Developmental: Treating her like a child. Telling her she is not capable of handling finances. Many times people with developmental disabilities have a learned behavior of acquiescence and pleasing people. For example, in CJS it is often seen that people with developmental disabilities want to please the interviewer and therefore will answer what they “think” is the right answer. Often perpetrators will take advantage of this trusting nature. Some people with developmental disabilities have not learned that they have the right to define boundaries. He may take advantage of her limited sexual education or knowledge and demand/expect sexual activity. He may make all the decisions regarding her life.
These unique dynamics can lead to unique impacts that violence and abuse has for survivors with disabilities and Deaf survivors. Women with disabilities may have particular difficulties escaping violence and abuse because many fear that leaving an abusive partner could result in reinstitutionalization or having their children taken away from them by authorities who may consider them incapable of caring for them without assistance. Many women with disabilities have shared that it is safer to stay with their abuser and what they know, than risk retaliation or uncertain change. They may have been told that no one will believe them, or have experiences where they have not been believed in the past. This is particularly an experience identified when reporting or communicating with law enforcement. They may feel that they will have no one to rely on if he/she is gone; they may fear losing the personal care or other services. Without access to transportation or mobility devices, the person with a disabilities may physically be unable to leave and access services. She may be physically incapable of executing the tasks necessary to implement a plan for leaving such as packing necessities or driving to an organization for help. People with disabilities and Deaf people may lack the understanding or knowledge that what they are experiencing is in fact abusive and/or criminal. This is particularly the case when it is experienced by caregivers and attendants; people that the survivor is reliant on for support and trust.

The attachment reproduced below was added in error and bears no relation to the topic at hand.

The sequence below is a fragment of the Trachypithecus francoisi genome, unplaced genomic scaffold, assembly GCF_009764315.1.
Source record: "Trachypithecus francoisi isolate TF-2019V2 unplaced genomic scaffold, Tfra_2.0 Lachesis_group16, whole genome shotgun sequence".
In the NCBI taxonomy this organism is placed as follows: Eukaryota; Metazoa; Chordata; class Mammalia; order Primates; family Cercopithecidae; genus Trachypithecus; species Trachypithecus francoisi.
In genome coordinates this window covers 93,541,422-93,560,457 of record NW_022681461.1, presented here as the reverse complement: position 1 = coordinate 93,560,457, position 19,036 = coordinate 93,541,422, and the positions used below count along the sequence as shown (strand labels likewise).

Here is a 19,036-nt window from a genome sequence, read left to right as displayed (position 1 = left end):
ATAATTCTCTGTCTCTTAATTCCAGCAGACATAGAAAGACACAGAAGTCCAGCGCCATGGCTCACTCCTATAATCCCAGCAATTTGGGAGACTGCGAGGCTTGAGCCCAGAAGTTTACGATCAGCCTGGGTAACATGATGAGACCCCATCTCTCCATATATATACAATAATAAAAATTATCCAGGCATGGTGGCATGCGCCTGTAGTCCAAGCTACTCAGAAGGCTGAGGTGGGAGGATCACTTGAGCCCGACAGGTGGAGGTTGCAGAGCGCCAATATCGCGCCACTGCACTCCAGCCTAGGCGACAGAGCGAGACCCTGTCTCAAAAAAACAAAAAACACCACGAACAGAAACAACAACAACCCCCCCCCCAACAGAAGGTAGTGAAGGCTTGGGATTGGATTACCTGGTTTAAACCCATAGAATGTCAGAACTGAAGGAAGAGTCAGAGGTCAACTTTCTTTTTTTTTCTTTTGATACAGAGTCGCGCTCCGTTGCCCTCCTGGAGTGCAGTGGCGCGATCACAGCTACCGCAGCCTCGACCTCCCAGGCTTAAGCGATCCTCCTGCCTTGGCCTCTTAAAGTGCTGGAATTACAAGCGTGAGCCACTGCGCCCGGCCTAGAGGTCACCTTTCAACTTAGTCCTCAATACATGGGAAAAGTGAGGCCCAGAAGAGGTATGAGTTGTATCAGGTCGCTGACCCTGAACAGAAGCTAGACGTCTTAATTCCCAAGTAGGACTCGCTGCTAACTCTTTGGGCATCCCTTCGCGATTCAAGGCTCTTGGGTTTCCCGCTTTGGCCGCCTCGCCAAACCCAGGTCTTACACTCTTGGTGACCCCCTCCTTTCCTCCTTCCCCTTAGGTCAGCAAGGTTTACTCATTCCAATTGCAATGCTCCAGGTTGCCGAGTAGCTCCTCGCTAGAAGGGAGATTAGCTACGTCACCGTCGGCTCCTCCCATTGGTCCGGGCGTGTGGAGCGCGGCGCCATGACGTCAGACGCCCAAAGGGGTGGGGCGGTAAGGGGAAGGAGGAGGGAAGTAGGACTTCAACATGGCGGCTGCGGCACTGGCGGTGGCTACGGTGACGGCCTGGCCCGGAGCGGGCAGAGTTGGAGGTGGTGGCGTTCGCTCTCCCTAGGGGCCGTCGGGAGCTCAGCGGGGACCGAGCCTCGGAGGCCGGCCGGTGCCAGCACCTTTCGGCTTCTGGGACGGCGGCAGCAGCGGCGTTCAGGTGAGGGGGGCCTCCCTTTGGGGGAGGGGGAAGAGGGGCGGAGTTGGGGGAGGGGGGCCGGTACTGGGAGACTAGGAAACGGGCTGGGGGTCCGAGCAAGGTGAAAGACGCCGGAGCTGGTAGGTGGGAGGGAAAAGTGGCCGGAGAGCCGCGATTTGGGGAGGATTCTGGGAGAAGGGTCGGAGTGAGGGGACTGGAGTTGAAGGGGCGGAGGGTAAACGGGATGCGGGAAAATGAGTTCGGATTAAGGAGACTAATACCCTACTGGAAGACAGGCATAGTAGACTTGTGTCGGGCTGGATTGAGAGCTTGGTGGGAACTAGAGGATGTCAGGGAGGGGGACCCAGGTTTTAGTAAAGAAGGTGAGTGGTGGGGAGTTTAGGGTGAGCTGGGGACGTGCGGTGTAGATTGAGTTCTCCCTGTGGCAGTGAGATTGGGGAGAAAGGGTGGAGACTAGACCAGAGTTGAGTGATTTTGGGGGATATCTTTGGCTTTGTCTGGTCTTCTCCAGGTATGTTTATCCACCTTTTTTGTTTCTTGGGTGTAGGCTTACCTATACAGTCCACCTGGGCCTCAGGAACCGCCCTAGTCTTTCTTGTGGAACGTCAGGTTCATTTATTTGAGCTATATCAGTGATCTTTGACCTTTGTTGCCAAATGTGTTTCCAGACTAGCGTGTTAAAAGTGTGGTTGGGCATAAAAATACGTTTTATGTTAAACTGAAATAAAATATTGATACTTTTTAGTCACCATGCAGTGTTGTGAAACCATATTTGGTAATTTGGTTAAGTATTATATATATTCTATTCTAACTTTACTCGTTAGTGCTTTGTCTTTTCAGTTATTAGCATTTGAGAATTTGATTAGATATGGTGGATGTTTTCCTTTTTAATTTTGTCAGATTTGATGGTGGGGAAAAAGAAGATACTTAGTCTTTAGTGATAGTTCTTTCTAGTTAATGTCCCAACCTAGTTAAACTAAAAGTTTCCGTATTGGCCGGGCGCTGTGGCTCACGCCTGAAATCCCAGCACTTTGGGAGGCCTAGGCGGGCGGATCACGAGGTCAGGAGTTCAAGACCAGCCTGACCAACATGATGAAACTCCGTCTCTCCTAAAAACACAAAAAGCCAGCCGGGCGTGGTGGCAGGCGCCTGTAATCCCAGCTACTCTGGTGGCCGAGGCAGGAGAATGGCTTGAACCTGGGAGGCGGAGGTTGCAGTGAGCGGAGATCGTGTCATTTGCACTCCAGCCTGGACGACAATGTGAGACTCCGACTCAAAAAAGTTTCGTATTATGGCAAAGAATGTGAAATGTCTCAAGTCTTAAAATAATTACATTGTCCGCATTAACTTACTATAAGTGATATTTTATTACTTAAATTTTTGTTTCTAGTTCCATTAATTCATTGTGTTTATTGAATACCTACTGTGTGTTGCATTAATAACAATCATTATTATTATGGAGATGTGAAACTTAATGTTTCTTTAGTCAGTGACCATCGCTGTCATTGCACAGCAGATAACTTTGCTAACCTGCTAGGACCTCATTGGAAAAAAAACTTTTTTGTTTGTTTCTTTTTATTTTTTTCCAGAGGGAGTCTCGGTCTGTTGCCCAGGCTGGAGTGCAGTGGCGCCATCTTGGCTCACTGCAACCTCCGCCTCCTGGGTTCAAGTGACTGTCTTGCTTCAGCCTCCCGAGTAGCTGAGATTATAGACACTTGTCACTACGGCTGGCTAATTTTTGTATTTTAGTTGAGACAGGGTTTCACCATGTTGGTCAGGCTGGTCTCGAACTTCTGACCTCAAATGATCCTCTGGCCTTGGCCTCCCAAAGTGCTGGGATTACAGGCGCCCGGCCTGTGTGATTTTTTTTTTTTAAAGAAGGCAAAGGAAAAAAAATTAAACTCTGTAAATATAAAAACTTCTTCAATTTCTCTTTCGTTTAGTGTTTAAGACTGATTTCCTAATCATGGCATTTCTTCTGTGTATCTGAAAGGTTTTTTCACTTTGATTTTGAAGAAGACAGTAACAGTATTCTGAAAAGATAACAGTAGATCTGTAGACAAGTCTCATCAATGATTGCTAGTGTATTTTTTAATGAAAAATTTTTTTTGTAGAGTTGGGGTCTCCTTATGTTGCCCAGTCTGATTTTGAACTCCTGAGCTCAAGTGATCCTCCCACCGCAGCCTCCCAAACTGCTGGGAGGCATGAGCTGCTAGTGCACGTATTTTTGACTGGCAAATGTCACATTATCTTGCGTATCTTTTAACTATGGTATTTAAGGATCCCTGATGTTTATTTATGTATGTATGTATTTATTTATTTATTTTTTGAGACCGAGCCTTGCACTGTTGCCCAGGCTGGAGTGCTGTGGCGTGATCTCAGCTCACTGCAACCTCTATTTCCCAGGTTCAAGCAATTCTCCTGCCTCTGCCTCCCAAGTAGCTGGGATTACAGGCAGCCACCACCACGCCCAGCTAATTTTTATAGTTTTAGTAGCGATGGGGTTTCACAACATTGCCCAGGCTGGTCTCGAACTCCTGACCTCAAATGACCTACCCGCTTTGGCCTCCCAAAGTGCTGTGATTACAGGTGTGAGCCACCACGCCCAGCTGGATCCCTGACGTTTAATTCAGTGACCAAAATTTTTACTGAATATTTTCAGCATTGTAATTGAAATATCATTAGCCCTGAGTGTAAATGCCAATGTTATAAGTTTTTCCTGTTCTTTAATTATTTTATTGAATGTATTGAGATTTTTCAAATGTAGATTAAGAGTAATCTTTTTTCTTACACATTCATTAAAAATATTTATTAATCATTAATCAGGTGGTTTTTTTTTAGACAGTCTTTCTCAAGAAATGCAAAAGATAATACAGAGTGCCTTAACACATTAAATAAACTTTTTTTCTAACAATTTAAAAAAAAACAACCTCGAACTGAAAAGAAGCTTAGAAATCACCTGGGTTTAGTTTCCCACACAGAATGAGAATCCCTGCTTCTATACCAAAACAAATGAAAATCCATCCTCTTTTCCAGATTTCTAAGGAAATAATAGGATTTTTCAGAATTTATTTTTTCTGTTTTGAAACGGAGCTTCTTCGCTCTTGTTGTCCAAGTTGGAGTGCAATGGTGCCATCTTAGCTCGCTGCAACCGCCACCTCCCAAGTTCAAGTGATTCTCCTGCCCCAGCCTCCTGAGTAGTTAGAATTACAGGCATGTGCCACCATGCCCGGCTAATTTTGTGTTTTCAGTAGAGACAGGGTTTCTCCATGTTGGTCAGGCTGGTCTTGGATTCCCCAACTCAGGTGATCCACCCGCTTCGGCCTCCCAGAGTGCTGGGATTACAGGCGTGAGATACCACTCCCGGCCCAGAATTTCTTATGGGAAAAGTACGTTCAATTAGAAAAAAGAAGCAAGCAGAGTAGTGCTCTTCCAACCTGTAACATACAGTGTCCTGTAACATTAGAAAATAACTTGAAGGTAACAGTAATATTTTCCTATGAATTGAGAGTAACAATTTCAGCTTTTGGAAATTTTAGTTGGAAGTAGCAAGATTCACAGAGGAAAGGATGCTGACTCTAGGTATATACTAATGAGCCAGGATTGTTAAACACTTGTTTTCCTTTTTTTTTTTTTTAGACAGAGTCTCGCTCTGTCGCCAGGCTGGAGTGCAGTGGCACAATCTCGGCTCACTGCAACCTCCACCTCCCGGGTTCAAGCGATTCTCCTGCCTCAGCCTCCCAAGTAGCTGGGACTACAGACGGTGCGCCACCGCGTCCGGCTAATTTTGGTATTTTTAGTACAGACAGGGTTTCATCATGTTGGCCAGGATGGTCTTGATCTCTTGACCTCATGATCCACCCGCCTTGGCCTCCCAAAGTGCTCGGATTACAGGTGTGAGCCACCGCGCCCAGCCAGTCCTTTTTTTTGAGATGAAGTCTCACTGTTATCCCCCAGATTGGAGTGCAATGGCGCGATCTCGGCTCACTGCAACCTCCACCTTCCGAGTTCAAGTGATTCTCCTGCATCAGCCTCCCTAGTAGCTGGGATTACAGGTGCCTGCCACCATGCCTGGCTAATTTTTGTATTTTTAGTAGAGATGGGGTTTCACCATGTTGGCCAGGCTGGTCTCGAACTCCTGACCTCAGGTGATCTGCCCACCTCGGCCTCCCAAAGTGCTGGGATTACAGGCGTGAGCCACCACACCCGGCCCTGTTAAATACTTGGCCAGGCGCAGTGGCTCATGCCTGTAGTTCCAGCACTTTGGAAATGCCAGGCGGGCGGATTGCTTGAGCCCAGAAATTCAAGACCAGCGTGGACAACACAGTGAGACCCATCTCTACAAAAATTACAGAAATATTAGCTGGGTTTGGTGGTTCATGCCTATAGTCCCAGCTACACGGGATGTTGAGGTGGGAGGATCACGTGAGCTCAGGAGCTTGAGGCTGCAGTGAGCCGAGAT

It is important to note the impact of mandatory reporting.. Many people with disabilities have had bad experiences with mandatory reports and therefore may fear disclosures and people reporting again. Oftentimes protective services are overwhelmed and unresponsive; therefore there may be a history of reports not being followed through on By reporting, the survivor may feel that they do not control who finds out what goes on in their life; this may create a more unsafe situation for the survivor with a disability or Deaf survivor. Their confidentiality feels violated and their right to self-determination is diminished. When thinking about minimizing this impact, organizations can work to create strong policies and procedures to support the person through the reporting process. Additionally, you can create safety mechanisms to support the survivor if she/he goes back to their abuser.